Credit card use entails a degree of risk appreciated at the most basic level. Americans had certainly become more comfortable with debt in all its forms over the many decades since the Great Depression, but the regular employment of revolving credit was perhaps the apex of this transformation. Does any commercial package on TV today not include one or more credit card offers? It certainly remains a staple of junk mail.

Leaning more and more on credit cards during the so-called good times only makes it more difficult during lean years. While regular folks are regularly chastised as to what from the outside appears to be fiscal imprudence, consumer behavior particularly around 2008 and after indicates the awareness of the risk.

According to the Federal Reserve’s data, series G19, revolving credit usage peaked in May 2008 at had been thought of as an unthinkably large $1.02 trillion outstanding. As the Great “Recession” further destroyed the labor market, that aggregate balance began to reverse until around December 2008 when it collapsed entirely.

Much of the central focus in this specific deleveraging has been related to the banking system and the more obvious methods interpretations of what must have happened: reducing credit via delinquencies and charge-offs. And largely that has made sense given the bank-centered nature of the crisis period.

However, post hoc studies have uniformly found that credit losses cannot come close to explaining the level of decline nor its persistence for several years after recession had officially ended. Subsequent granular studies have found significant, and significantly large, demand as well as supply effects.

Revolving credit users tend to stop applying for new credit balances, on the one hand vastly diminishing the demand forces underlying the “good times” impulse to obtain leverage. They also seem to initiate far fewer balance transfers as well as use fewer one-off lines while at the same time purposefully zeroing out and getting rid of any limited-use cards outstanding.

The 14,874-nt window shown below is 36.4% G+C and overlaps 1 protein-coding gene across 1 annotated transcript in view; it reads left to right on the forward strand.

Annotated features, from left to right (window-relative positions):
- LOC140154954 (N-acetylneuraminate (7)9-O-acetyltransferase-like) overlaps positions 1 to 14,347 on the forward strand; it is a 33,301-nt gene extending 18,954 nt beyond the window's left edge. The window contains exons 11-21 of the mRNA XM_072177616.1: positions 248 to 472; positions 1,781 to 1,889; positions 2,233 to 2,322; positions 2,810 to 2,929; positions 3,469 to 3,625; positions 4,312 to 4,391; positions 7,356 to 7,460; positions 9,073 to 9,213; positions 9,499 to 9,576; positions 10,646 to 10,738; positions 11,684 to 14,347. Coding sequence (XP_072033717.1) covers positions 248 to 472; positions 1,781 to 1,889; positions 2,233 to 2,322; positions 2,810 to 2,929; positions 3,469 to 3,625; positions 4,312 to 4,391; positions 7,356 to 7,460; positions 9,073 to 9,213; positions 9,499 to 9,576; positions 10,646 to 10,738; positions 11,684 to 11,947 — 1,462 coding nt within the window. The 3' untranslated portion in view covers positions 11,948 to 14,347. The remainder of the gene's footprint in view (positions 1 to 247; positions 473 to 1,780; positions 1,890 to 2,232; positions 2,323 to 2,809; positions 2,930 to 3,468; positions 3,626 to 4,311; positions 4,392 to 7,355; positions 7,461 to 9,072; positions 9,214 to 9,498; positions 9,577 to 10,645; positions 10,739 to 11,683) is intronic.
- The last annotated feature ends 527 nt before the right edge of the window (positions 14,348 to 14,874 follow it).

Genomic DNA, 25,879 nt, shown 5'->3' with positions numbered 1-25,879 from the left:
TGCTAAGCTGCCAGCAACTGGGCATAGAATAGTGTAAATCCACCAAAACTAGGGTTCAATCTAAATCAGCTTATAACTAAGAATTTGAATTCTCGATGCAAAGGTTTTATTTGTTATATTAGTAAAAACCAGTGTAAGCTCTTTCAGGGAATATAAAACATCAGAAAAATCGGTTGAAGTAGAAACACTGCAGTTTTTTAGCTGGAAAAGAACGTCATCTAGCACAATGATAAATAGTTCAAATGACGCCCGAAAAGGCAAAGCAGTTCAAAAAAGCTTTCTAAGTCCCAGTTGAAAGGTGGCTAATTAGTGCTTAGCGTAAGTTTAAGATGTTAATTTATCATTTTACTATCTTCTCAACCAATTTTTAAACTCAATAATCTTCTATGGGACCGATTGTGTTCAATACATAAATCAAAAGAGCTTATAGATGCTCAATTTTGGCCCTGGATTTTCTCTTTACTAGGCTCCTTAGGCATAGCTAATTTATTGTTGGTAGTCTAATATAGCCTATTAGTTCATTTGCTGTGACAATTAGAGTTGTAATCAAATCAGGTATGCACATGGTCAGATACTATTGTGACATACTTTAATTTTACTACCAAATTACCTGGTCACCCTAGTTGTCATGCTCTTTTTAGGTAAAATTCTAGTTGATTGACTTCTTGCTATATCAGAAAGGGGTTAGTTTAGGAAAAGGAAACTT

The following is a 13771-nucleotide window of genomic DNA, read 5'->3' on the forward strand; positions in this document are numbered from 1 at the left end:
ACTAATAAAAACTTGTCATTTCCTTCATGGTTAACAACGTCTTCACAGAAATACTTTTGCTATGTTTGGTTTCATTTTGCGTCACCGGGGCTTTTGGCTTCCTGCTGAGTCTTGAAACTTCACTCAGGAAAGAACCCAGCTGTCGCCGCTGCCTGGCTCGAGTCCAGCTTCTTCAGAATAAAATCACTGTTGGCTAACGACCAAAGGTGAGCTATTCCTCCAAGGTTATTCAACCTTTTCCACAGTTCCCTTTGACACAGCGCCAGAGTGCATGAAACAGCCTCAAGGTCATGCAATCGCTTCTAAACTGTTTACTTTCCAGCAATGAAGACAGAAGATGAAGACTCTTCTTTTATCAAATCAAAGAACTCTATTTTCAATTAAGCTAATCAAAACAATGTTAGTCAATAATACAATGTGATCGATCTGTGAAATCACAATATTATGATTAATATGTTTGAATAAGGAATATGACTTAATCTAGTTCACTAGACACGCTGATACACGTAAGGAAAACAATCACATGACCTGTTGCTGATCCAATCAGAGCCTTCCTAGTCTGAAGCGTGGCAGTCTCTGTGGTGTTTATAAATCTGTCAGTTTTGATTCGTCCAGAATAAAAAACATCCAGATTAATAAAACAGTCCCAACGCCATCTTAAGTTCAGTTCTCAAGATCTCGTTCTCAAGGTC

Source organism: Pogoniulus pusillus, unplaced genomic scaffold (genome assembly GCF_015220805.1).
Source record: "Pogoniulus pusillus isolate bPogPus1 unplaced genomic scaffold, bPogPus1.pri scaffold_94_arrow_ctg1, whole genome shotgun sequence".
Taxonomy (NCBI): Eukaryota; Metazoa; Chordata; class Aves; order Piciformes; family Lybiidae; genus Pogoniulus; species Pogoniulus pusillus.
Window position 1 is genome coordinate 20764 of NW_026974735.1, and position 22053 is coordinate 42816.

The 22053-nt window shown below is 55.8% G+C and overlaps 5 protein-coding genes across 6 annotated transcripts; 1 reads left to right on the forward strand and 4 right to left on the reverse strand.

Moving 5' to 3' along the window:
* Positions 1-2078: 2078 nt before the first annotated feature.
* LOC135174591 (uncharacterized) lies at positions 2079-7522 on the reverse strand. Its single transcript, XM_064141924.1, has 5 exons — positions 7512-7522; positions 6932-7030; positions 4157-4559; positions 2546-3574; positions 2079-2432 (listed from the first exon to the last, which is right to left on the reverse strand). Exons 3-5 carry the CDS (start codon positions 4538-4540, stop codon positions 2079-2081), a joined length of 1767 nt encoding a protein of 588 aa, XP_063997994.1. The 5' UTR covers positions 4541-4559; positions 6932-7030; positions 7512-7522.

One such study published in 2016 by the Philly Fed branch reached what may be a startling conclusion. By far, the largest source of deleveraging (in the survey sample) had been due to consumers paying down outstanding balances.

Charge-offs played a much smaller role in balance reduction than did paydowns. In our data set, 27.8 percent of balances were charged off, while 72.2 percent were paid down.

Broken down by the details of each class of borrowers, nearly all of the charge-offs took place right where you’d expect – the riskiest of users. Among those in the opposite class, those with the highest credit scores and least number of consumer events, there were practically no charge-offs but balances declined by a substantial amount anyway.

The authors even found a surprising persistence in this behavioral change – surprising to them because they believed 2010 to 2013 had represented an economic recovery (Ben Bernanke said so). Consumers, apparently, weren’t nearly so sanguine about it and even the least risky group (who should have been first to notice and react to recovery) continued voicing their concerns by steadily paying down their revolving debt.